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Leash Training

Leash Training

dog training basics

Long walks with your dog are great exercise and a great way to nurture your bond with your dog. But sometimes, it can be hard to tell who's walking whom. Training your dog to walk politely on a leash is the first step in creating a lifetime of good exercise and fun.

Equipment needed

Collar options

Buckle collar:

  • Will not help manage pulling or untrained dogs
  • Best for leaving on your dog to hold ID tags and licenses

Chain collars and prong collars are not recommended.

Head halter:

  • Wraps over their nose and behind their ears
  • Works like a horse halter
  • Controlling the head controls the body
  • The dog must be trained to accept the halter and not paw at it or try to rub it off; especially good for dogs that are strong pullers
  • Not for use on extremely short-muzzled breeds


  • Not recommended for strong pullers
  • May increase pulling tendencies
  • Transfers all of the dog's pulling power to the leash

No-pull harness:

  • Must be used with care
  • Can cause injuries to legs and shoulders if used improperly

Leash options

Leather or cotton:

  • Easy to grip
  • Check with each usage for signs of wear or strain


  • Can color coordinate with dog's collar
  • Check with each usage for signs of wear or strain


  • Does not wear easily

Flexi leashes:

  • Extendable leashes ranging from 10 to 28 feet in length
  • Good for trained dogs only
  • Can cause injury to the pet and/or pet parent if not used correctly
  • Always check the clasp on your leash before each outing to ensure it is functioning properly
  • Replace your leash as soon as possible if you notice any signs of damage


Training treats should be small, easily eaten and exciting. Treats are a great way to encourage your dog's happy participation in the training process.

Training tips

A good dog trainer can help you get started if you are not an experienced trainer.

Trainers recommend 6 to 12 foot leashes so you can keep your dog within a safe distance. Sometimes, when walking, you may want to keep the leash shorter. Collect any "extra" leash in your hand, and do not wrap it around your wrist and arm.

Dedicate your daily walk time to training sessions for a few weeks. Be consistent. Your dog should not be allowed to walk while pulling you.

A dog that charges out the front door and then drags you down the road will not be very enjoyable to walk with. Ask your dog to sit or wait before you open the door, have your dog remain sitting until you release them and then let them walk out.

Training puppies

Use a lightweight buckle collar for a puppy. Have lots of small treats and toys ready for redirecting their attention away from the leash. Start by letting them drag the leash around the house for a few minutes. They'll get used to the weight of the clip and leash, putting a little pressure on their neck. Occasionally, pick up the end of the leash and just hold it. They'll discover that pulling doesn't release the pressure but giving in to the leash does. Be there to supervise so they don't get tangled in furniture and get scared. A five-minute session is about all a puppy can handle.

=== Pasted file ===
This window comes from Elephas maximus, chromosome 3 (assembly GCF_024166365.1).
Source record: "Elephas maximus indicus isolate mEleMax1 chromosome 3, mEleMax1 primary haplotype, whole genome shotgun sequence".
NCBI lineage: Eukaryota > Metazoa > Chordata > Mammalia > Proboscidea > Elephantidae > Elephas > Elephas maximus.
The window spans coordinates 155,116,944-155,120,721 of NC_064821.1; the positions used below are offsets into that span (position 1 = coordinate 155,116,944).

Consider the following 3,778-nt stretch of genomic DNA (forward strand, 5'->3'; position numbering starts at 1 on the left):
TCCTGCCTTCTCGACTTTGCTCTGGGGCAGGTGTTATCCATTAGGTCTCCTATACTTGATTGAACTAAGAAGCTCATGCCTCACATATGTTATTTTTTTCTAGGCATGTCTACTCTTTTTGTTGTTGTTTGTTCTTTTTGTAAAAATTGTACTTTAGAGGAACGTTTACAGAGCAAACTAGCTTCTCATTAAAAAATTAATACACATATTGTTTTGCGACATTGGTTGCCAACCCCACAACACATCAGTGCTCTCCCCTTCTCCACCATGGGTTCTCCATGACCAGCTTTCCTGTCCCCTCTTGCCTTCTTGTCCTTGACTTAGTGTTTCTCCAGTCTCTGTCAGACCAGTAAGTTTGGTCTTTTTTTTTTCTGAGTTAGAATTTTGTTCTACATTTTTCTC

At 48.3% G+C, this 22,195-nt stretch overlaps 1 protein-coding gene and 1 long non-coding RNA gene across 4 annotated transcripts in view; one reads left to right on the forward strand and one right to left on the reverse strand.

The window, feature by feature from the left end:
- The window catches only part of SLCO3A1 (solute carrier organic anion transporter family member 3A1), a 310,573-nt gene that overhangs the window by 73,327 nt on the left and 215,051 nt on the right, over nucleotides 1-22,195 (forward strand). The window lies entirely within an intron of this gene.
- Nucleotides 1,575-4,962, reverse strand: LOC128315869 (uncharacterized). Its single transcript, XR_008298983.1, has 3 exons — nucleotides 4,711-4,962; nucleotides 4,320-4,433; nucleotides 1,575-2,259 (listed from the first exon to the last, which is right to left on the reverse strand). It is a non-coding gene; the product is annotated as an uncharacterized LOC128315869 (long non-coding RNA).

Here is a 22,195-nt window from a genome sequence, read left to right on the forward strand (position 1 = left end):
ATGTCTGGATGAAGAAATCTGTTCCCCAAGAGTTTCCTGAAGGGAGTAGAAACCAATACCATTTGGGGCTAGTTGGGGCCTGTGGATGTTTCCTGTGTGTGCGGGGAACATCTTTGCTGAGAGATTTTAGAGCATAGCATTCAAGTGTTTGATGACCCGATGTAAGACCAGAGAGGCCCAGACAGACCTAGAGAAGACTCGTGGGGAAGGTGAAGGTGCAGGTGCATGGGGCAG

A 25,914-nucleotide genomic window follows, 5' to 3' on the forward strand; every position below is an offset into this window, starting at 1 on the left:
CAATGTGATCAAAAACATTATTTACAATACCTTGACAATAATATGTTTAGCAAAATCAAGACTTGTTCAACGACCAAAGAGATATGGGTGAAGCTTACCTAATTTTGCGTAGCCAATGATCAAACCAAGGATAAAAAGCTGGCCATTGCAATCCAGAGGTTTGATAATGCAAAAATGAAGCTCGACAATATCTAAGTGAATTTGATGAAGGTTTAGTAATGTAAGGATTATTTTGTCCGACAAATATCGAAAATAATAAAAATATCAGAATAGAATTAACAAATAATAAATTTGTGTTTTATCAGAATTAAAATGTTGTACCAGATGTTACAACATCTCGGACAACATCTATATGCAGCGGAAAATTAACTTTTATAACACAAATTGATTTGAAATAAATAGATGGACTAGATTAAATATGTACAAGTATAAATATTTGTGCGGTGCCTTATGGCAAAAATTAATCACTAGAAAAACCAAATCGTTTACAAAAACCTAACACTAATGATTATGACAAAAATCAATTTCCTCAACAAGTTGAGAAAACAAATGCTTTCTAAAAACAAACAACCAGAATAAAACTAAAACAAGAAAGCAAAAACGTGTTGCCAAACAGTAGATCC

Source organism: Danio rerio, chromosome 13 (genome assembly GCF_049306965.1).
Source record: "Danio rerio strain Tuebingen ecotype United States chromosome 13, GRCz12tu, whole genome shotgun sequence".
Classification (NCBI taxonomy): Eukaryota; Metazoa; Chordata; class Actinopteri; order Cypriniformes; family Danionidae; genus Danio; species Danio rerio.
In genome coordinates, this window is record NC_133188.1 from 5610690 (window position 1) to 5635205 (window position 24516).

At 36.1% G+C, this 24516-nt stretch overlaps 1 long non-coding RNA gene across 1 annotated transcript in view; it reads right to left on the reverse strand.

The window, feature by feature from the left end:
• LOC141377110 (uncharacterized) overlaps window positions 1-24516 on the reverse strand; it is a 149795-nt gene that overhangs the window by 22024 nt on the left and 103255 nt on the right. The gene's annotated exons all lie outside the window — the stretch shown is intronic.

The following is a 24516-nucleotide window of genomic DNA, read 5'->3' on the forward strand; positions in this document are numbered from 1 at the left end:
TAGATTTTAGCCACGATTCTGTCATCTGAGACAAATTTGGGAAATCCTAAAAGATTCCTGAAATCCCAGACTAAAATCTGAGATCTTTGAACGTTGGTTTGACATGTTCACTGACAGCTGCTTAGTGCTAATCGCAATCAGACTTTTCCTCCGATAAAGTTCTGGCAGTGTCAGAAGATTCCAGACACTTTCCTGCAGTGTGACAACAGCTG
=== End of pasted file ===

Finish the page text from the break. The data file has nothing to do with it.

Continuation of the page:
The first time you hold the leash, follow your puppy around. Provide plenty of praise and treats for remaining calm.

Some pups will follow you anywhere. Take advantage of it! Some will start to explore a little more. Start early and build a good foundation of training for when the puppy becomes a teenager.

When you are ready to actually lead your puppy, start with a pocketful of treats and take just a few steps. They may balk and hang back. Encourage them and crouch down to their level if you need to. You can be pretty big and scary to such a little pup. Stop and praise them whenever they are by your side on a loose leash.

When they pull out in front, just stop until they turn to see why you aren't following them. Call them to you in a happy voice, praise them for coming and start walking a few steps again. Pretty soon, they'll figure out that they get lots of treats and praise when they're at your side. Remember, do this for no more than five minutes and then quit. Make the training session as fun as playtime.

Training adult dogs:

An adult dog with a history of pulling will require more time to learn not to pull. It can be time-consuming to form a new habit and extinguish the old one. At about four to five weeks in a training cycle, it's common for a dog to seem like they forget everything you've been working on. Just keep practicing. Behaviorists feel this learning plateau is when learning transfers from short-term memory into long-term memory.

Remember that consistency is the key. Enrolling in a dog training class will give you a very good place to start, but if lessons learned in class are not reinforced or carried through at home, then very little will actually be learned.

Keep training sessions upbeat and fun. Treats and praise create better, quicker results! Change directions, speeds and focus frequently to keep your dog interested and listening. Don't forget to incorporate distractions into your training sessions so your dog learns to respond to your cues regardless of what is going on around them.

Note: The information on this Care Sheet is not a substitute for veterinary care. If you need additional information, please contact your veterinarian.

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